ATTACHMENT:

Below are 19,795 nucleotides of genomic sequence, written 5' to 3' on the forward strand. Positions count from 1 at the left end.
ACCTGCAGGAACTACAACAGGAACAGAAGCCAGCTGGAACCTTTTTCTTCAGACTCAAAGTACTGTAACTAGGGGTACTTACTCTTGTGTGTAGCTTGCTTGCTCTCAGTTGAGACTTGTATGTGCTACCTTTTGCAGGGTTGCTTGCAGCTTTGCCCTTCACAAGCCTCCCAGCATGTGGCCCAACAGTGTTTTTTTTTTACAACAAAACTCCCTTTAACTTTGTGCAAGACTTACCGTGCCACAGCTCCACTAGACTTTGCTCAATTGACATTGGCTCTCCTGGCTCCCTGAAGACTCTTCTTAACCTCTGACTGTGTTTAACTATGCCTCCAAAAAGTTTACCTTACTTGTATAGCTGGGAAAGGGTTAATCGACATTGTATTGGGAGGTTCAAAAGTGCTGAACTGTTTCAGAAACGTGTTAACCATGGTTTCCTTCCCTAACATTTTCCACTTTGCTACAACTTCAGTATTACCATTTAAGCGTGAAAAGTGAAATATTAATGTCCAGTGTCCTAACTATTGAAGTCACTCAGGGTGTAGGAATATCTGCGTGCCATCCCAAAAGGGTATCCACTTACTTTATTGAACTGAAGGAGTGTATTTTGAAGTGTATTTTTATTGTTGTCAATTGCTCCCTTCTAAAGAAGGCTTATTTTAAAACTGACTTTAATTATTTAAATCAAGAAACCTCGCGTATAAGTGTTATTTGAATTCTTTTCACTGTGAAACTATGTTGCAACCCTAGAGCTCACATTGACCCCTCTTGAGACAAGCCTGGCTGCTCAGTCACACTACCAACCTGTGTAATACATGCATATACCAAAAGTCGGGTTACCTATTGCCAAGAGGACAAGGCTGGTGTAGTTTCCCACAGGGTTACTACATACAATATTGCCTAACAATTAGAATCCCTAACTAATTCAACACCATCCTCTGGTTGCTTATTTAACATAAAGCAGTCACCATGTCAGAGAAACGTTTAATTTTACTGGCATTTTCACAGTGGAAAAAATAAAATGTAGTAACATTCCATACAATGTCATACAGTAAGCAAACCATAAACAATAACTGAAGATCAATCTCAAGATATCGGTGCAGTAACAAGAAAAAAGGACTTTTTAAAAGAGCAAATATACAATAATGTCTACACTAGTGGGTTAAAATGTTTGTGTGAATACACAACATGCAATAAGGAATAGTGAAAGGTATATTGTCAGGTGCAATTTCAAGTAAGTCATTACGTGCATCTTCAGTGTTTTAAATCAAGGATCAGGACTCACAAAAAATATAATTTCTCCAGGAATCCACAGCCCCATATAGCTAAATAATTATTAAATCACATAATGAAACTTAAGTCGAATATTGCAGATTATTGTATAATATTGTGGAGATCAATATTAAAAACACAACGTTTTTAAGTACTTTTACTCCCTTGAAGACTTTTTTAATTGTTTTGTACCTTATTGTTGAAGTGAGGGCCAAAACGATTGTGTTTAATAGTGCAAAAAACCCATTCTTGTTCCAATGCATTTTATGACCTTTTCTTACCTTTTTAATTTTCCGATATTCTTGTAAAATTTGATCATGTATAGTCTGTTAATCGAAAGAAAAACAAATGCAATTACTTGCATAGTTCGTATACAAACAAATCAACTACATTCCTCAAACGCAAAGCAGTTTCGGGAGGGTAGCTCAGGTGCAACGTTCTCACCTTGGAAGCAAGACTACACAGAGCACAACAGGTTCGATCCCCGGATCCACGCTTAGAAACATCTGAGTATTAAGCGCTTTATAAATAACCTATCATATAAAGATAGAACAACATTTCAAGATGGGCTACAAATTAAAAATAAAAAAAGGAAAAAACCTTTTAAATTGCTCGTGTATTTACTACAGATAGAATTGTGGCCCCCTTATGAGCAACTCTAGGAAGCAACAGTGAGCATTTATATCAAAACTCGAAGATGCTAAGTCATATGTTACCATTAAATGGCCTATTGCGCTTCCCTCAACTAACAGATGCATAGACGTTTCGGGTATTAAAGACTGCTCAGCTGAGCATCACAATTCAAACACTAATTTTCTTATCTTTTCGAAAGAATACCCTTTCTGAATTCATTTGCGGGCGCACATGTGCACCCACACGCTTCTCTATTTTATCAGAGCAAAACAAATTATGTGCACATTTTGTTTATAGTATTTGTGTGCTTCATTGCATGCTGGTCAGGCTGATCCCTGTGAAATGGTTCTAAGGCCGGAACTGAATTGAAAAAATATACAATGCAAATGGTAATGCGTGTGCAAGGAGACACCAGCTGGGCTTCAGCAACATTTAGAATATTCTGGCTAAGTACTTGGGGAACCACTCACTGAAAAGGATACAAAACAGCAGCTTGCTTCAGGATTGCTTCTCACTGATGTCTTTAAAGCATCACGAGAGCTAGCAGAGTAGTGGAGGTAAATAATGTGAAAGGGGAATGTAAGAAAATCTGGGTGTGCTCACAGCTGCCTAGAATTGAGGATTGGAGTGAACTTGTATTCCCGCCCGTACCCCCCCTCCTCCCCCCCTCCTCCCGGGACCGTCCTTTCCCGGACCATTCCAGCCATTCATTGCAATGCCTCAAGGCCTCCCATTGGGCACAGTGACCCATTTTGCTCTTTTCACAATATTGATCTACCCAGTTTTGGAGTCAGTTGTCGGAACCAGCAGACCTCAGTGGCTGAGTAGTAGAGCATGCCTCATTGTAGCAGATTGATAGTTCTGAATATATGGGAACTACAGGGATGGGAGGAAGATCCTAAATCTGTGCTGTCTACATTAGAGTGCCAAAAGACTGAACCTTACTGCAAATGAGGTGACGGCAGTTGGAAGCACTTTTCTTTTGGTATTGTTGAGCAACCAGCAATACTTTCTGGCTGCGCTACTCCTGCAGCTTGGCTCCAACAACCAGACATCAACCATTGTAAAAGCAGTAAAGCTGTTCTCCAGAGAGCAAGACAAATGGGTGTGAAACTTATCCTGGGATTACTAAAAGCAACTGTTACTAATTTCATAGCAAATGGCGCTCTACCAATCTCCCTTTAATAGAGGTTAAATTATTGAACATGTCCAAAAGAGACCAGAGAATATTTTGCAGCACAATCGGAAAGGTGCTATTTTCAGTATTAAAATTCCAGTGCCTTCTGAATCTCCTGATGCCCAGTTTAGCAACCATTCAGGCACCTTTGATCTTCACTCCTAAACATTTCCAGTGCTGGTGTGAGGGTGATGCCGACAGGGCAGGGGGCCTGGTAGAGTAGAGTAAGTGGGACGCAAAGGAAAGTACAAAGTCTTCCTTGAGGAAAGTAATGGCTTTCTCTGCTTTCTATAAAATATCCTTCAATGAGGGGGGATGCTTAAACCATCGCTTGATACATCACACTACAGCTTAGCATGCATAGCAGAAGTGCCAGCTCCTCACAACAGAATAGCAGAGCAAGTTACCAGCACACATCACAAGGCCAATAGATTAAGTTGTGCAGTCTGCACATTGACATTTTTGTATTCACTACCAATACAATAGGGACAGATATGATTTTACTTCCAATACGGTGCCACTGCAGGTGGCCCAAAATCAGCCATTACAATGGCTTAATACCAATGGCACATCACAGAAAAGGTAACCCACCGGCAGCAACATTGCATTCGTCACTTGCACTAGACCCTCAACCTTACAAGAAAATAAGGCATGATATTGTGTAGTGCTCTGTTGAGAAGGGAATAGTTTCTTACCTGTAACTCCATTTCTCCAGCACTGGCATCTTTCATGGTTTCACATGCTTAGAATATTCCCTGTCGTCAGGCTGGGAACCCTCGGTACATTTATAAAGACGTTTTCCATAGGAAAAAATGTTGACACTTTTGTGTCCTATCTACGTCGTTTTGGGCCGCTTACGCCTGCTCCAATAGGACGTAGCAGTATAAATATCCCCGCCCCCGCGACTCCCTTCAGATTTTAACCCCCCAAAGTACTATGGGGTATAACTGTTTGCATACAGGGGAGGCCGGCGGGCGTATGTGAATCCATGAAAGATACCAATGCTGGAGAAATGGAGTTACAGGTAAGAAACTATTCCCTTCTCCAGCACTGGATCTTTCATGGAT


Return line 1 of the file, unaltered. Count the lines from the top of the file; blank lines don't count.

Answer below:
Below are 19,795 nucleotides of genomic sequence, written 5' to 3' on the forward strand. Positions count from 1 at the left end.